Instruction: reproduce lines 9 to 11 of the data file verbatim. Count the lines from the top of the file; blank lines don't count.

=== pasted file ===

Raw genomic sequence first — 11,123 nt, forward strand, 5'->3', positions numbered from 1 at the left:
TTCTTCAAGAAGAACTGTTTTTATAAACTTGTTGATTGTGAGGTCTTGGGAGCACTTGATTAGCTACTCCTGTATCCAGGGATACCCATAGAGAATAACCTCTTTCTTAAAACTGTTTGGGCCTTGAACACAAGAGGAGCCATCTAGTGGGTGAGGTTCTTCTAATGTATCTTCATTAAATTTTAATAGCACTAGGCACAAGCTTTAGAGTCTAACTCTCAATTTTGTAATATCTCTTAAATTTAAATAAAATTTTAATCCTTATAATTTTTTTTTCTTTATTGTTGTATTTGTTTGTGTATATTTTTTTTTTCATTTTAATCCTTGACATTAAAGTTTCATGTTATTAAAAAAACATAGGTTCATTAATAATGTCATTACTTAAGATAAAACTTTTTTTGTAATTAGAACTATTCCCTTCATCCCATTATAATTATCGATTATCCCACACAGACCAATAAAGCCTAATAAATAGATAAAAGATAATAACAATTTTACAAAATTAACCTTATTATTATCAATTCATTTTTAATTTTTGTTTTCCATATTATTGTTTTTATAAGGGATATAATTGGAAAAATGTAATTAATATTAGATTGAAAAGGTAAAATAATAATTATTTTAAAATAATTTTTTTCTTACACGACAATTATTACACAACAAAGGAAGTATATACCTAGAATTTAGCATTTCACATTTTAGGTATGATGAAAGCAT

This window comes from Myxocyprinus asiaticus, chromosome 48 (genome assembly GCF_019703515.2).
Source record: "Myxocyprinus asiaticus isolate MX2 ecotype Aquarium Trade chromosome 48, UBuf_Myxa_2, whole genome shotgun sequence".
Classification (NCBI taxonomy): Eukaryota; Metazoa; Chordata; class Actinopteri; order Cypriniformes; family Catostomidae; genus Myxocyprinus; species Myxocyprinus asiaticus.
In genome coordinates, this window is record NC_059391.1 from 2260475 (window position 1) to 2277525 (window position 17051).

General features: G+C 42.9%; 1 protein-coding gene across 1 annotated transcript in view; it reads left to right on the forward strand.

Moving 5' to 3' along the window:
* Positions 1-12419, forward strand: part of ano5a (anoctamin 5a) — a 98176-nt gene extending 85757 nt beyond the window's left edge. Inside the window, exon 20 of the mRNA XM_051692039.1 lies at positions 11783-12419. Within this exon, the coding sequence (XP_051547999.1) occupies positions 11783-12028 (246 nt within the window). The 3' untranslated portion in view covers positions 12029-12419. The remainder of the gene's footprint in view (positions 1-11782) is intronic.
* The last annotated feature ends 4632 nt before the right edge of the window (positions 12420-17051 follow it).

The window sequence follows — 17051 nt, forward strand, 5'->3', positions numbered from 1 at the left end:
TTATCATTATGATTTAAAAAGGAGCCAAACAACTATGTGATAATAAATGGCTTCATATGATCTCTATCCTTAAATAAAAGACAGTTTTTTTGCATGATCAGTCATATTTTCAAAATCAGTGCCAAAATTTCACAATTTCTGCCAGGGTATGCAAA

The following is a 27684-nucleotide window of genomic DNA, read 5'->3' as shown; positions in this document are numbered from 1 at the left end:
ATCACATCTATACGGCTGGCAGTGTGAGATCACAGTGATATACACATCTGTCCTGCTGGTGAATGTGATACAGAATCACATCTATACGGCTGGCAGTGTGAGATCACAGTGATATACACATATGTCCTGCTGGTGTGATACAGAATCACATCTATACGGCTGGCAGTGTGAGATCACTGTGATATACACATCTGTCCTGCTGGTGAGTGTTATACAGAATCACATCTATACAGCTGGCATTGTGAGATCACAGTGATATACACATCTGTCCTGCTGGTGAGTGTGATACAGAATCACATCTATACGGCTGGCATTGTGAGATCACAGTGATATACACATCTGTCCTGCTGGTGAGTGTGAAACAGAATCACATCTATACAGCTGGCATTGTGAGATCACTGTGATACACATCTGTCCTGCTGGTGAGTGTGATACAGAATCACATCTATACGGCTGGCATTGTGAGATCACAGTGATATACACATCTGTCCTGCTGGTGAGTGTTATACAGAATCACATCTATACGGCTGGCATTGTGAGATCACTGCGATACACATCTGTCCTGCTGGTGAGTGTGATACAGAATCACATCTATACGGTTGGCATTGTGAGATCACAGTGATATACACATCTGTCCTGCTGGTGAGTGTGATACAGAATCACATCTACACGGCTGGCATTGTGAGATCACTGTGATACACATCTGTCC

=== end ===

* Positions 1-12419, forward strand: part of ano5a (anoctamin 5a) — a 98176-nt gene extending 85757 nt beyond the window's left edge. Inside the window, exon 20 of the mRNA XM_051692039.1 lies at positions 11783-12419. Within this exon, the coding sequence (XP_051547999.1) occupies positions 11783-12028 (246 nt within the window). The 3' untranslated portion in view covers positions 12029-12419. The remainder of the gene's footprint in view (positions 1-11782) is intronic.
* The last annotated feature ends 4632 nt before the right edge of the window (positions 12420-17051 follow it).

The window sequence follows — 17051 nt, forward strand, 5'->3', positions numbered from 1 at the left end: